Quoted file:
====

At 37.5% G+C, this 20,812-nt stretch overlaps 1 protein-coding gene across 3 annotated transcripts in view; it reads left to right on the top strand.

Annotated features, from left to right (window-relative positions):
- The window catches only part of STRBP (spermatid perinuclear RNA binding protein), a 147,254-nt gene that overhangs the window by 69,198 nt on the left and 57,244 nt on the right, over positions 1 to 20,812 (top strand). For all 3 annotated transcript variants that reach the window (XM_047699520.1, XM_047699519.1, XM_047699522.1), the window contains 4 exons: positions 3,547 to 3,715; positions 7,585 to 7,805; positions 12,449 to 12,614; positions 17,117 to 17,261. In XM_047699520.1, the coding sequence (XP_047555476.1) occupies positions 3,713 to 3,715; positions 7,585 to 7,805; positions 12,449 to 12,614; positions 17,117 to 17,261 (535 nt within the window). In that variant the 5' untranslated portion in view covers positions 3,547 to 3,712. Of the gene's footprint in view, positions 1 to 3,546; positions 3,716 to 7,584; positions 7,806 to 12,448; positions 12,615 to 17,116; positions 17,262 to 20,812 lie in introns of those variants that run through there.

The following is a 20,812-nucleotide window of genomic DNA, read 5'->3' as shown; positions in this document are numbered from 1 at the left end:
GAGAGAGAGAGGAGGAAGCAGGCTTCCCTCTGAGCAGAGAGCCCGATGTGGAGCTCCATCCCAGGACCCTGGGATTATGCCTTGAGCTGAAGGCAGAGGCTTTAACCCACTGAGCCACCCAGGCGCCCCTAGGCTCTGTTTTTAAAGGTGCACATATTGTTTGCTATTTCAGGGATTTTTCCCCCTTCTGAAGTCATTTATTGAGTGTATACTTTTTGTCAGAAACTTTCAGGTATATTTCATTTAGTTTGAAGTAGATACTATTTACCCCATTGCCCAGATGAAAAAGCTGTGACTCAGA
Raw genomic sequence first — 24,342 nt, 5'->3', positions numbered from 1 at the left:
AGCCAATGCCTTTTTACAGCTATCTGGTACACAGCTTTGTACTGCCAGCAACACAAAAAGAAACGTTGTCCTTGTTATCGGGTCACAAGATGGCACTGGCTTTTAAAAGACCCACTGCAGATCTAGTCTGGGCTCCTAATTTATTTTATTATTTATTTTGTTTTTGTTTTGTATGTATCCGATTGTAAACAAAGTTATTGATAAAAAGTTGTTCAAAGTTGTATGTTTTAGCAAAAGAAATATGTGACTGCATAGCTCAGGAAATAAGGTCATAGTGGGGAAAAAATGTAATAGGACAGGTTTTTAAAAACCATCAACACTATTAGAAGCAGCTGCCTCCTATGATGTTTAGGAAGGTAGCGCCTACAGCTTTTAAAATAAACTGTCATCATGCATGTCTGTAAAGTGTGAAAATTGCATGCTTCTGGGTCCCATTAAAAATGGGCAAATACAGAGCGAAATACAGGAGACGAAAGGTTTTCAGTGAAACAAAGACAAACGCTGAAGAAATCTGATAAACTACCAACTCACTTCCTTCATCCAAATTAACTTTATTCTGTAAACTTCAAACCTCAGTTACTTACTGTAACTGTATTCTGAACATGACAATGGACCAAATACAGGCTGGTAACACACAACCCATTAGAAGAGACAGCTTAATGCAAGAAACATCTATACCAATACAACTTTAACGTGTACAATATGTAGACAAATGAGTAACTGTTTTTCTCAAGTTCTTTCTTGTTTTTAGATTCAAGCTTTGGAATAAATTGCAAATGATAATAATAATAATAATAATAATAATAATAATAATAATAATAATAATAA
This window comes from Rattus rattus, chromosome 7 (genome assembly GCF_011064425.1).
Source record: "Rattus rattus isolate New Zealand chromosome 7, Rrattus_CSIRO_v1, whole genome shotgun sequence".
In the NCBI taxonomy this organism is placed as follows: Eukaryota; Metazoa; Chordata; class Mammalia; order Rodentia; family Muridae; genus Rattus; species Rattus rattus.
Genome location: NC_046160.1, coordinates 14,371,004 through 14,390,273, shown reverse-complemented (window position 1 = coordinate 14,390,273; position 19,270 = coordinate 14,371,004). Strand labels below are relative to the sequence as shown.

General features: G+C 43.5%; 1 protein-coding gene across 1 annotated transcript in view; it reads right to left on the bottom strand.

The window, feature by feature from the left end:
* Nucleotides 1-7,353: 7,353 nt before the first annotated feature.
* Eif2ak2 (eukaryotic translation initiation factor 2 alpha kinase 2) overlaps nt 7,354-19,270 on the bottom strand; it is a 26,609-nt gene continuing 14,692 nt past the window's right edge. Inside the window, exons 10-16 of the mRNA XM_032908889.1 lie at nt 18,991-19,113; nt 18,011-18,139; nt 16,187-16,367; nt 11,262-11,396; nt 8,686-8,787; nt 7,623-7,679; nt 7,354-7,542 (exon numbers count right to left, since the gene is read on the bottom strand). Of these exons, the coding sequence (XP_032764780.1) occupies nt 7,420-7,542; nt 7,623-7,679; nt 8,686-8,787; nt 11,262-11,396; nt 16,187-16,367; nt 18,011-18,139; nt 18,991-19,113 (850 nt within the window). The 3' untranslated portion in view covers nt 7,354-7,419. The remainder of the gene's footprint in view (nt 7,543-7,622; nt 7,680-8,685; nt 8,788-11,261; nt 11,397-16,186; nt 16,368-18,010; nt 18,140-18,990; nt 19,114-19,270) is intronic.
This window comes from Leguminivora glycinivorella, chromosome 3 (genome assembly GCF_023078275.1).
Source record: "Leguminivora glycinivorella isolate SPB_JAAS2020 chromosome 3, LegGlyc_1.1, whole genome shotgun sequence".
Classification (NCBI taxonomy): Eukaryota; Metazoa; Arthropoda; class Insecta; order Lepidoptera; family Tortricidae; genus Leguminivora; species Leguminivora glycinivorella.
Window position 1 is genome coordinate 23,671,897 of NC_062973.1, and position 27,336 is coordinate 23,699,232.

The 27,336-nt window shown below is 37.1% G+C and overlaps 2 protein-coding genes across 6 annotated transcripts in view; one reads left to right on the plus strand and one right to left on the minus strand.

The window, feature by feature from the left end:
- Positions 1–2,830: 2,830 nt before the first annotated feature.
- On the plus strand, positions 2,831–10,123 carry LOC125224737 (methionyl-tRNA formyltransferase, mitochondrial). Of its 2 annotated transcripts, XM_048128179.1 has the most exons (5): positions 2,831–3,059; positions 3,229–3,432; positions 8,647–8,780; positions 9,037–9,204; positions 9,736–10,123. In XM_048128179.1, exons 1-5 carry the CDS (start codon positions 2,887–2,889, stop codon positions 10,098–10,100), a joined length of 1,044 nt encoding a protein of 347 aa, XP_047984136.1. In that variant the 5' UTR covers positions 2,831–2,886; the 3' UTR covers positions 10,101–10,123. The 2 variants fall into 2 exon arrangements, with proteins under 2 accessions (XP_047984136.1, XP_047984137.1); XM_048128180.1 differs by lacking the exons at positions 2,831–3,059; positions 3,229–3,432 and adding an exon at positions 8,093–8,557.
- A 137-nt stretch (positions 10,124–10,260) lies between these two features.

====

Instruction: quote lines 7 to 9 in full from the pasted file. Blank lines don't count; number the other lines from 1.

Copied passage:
AGCCAATGCCTTTTTACAGCTATCTGGTACACAGCTTTGTACTGCCAGCAACACAAAAAGAAACGTTGTCCTTGTTATCGGGTCACAAGATGGCACTGGCTTTTAAAAGACCCACTGCAGATCTAGTCTGGGCTCCTAATTTATTTTATTATTTATTTTGTTTTTGTTTTGTATGTATCCGATTGTAAACAAAGTTATTGATAAAAAGTTGTTCAAAGTTGTATGTTTTAGCAAAAGAAATATGTGACTGCATAGCTCAGGAAATAAGGTCATAGTGGGGAAAAAATGTAATAGGACAGGTTTTTAAAAACCATCAACACTATTAGAAGCAGCTGCCTCCTATGATGTTTAGGAAGGTAGCGCCTACAGCTTTTAAAATAAACTGTCATCATGCATGTCTGTAAAGTGTGAAAATTGCATGCTTCTGGGTCCCATTAAAAATGGGCAAATACAGAGCGAAATACAGGAGACGAAAGGTTTTCAGTGAAACAAAGACAAACGCTGAAGAAATCTGATAAACTACCAACTCACTTCCTTCATCCAAATTAACTTTATTCTGTAAACTTCAAACCTCAGTTACTTACTGTAACTGTATTCTGAACATGACAATGGACCAAATACAGGCTGGTAACACACAACCCATTAGAAGAGACAGCTTAATGCAAGAAACATCTATACCAATACAACTTTAACGTGTACAATATGTAGACAAATGAGTAACTGTTTTTCTCAAGTTCTTTCTTGTTTTTAGATTCAAGCTTTGGAATAAATTGCAAATGATAATAATAATAATAATAATAATAATAATAATAATAATAATAATAATAA
This window comes from Rattus rattus, chromosome 7 (genome assembly GCF_011064425.1).
Source record: "Rattus rattus isolate New Zealand chromosome 7, Rrattus_CSIRO_v1, whole genome shotgun sequence".